The opposition's protest in the Republic Square lasted for 22 consecutive days. On 6 February 2012, the Maldives Police Service declined to use force to control or disperse the protests and joined the protest.[43] In the early hours of 7 February 2012, President Nasheed was seen inside the military headquarters.[44] The Maldives National Defense Force subsequently had a standoff with police who had joined the protesters, in which the MDF fired rubber bullets into the crowd. (The President's office, however, denied these reports.)[45][46]

Military forces increasingly joined the opposition, and Nasheed resigned that day.[46] His statement read: "I believe if I continue as the President of the Maldives, the people of the country would suffer more. I therefore have resigned as the President of Maldives. I wish the Maldives would have a consolidated democracy. I wish for justice to be established. My wish is for the progress and prosperity of the people. And I thank you all for your support and contributions to achieve success for the past three years." He also stated his hope that his resignation might avoid international pressure on the Maldives over the unrest.[47] Vice President Mohammed Waheed Hassan, who claims to have opposed Abdulla Mohamed's arrest, was then sworn in as the new president, and a warrant was issued for Nasheed's arrest.[48]

Nasheed later wrote that he was forced to resign "at gunpoint", and that "powerful networks" of Gayoom loyalists had manipulated events to "strangle" Maldivian democracy.[5] The coup interpretation was also backed by UK MP David Amess, Chairman of the All Party Parliamentary Group to the Maldives, but contradicted by UK Prime Minister David Cameron, who asserted that Nasheed "had resigned".[49] Nasheed's successor and opposition forces also stated that the transfer of power was voluntary.[48] A later British Commonwealth meeting concluded that it could not "determine conclusively the constitutionality of the resignation of President Nasheed", but called for an international investigation.[50] The Maldives' National Commission of Inquiry, appointed to investigate the matter, found that there was no evidence to support Nasheed's version of events. The US State Department and the Commonwealth of Nations Secretary Kamalesh Sharma welcomed the release of the report, and called on Maldivians to abide by its decision.[6] Chief of Defense Force Moosa Ali Jaleel, however, says the circumstances leading up to the resignation of former President gave rise to the fact that resignation was obtained by “illegal coercion”. “I fully believe that President [Nasheed] resigned under duress,” he said.[51] According to former military intelligence head Ahmed Nilam, "Academically speaking, the events on February 7 fulfilled all the essentials of a coup. It involved all the features of a coup that are widely accepted around the world."[51]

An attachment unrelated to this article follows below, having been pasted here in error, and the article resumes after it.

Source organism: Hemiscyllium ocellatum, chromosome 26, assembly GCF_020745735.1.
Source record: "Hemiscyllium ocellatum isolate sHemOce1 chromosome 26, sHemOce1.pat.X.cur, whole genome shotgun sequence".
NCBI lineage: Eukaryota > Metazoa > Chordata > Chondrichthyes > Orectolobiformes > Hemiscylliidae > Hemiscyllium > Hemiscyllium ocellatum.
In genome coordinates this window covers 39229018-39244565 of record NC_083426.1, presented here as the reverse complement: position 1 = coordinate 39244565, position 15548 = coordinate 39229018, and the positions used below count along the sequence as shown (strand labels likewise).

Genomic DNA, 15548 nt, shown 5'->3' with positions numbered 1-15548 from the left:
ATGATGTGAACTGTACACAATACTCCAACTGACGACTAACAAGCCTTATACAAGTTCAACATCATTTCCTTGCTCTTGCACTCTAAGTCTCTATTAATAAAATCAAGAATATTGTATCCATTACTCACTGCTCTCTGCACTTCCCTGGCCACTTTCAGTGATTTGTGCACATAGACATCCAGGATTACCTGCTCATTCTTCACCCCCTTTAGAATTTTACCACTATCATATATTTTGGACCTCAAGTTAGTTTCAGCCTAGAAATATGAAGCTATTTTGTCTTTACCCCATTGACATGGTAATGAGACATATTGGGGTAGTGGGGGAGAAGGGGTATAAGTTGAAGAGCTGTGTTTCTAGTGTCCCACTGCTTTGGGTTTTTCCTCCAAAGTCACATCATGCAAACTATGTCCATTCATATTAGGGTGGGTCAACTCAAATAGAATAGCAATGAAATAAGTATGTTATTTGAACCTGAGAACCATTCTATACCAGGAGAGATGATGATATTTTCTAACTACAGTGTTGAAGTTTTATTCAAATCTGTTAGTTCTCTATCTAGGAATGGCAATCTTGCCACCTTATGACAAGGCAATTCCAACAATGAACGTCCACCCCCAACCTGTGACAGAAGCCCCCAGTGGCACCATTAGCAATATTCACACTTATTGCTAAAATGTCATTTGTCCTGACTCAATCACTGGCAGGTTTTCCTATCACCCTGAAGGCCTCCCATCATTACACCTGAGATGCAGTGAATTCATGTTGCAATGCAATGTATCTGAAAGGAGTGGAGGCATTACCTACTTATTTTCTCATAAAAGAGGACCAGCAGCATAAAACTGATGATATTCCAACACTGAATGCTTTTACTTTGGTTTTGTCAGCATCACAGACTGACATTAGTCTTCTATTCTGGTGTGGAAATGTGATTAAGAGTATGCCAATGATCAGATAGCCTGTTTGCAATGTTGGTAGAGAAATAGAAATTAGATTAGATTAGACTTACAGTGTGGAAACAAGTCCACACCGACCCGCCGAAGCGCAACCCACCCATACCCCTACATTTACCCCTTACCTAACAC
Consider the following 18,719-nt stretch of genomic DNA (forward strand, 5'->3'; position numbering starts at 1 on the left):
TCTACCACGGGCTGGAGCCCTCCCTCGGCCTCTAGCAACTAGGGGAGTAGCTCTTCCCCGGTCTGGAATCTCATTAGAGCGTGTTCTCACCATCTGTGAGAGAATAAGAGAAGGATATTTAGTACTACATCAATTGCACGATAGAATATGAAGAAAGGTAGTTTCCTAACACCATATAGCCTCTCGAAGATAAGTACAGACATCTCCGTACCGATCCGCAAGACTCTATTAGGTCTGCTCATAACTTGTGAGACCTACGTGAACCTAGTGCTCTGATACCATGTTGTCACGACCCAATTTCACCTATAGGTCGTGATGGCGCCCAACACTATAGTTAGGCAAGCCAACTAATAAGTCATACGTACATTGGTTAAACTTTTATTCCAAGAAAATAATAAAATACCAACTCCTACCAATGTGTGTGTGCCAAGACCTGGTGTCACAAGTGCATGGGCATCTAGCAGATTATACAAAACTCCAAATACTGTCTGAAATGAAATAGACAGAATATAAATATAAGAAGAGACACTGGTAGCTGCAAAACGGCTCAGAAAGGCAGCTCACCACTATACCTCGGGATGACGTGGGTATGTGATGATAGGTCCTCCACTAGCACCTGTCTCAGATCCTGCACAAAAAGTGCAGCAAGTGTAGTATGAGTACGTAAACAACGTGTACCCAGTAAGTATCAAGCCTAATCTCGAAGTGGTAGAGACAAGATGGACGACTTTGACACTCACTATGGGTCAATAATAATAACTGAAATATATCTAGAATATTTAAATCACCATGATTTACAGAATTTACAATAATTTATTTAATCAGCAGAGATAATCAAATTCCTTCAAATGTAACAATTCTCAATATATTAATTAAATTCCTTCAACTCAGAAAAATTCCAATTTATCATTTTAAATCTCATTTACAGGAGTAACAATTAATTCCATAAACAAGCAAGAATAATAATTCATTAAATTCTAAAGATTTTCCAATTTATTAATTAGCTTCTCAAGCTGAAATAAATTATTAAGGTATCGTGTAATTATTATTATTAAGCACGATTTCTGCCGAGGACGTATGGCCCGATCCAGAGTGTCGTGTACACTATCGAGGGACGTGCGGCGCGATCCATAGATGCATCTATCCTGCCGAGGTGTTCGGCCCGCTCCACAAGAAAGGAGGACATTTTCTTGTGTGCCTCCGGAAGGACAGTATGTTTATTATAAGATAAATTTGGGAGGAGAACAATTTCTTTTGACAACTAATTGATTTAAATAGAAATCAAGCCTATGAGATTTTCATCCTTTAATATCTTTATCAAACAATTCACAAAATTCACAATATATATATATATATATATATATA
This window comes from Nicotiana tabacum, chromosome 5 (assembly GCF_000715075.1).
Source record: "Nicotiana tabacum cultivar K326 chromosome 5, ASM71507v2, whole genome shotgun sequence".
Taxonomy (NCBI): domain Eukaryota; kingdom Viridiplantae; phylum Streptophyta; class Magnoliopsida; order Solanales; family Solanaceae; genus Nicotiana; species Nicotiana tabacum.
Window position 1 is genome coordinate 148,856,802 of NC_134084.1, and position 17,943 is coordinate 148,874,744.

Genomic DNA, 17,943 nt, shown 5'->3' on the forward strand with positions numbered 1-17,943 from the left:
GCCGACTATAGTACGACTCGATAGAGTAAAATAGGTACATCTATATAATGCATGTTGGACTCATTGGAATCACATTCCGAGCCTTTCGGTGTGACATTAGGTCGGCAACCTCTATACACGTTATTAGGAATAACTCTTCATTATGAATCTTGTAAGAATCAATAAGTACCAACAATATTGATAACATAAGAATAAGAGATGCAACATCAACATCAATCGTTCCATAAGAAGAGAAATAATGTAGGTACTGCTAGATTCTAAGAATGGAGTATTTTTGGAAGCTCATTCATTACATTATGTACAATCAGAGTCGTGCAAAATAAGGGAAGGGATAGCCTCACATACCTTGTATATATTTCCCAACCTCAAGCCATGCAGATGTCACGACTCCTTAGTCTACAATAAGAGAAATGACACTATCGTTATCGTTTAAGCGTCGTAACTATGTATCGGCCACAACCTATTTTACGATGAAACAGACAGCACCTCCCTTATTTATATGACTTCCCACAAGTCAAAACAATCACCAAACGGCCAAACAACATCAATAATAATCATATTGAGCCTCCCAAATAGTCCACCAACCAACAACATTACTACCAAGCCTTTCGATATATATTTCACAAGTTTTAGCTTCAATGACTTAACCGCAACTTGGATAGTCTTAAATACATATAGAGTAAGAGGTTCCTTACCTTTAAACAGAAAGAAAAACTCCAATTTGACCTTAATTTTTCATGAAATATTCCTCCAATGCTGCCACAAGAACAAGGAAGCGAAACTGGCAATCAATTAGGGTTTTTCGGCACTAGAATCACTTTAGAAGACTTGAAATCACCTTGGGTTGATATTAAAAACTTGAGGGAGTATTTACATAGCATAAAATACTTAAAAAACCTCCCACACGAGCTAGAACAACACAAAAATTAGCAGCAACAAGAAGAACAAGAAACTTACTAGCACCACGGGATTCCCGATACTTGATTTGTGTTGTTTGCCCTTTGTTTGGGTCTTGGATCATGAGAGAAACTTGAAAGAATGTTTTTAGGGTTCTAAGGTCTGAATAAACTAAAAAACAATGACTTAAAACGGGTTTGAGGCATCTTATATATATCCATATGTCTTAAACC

On 8 February, the MDP convened an emergency executive meeting and called for its members to go into streets. President Nasheed then attempted to lead the protesters to the Republic Square. Before his march reached the square, however, the Maldives Police Service dispersed the protest with batons and pepper spray. An Amnesty International spokesperson later condemned the police tactics as "brutal" and "outright human rights violations".[52]


In the weeks following Nasheed's resignation, he requested that the Commonwealth of Nations threaten the Maldives with expulsion unless new elections are held. The Commonwealth supported Nasheed's call for early elections, calling on both Nasheed and Waheed to enter talks to arrange new polls before the year's end.[50]

A documentary about Nasheed's efforts to halt climate change, The Island President, was filmed throughout 2009 and 2010. It was directed by Jon Shenk, produced by Actual Films, and features a soundtrack with songs by Radiohead. The film won the Cadillac People's Choice Documentary Award at the 2011 Toronto International Film Festival[53] and opened in New York City on 28 March 2012.[54] The New York Times describes the film as "unabashedly pro-Nasheed" and "the biggest media event Mr. Nasheed could have hoped for" to publicize his cause.[55] The film proved popular in the Maldives, with scalpers reportedly selling tickets at twice their value.[55] The Island President received generally positive reviews from U.S. critics, holding a 98% "Fresh" rating at Rotten Tomatoes[56] and a score of 72 out of 100 at Metacritic.[57]

On 1 April 2012, Nasheed stated that he was unsure of the official charges against him in the Maldives: "One time they said it was terrorism, another time they said it was acting against the constitution, another time they said it was alcohol."[1] In September, he was put on trial for abuse of power for his actions in arresting Abdulla Mohamed;[58] however, his trial was cancelled without explanation.[59] Nasheed was again arrested in October for violating a court order not to leave Malé Atoll, the atoll on which the Maldivian capital is located.[60] He was detained overnight and then released on the condition that he would answer questions about his alleged abuse of presidential powers within 25 days.[61]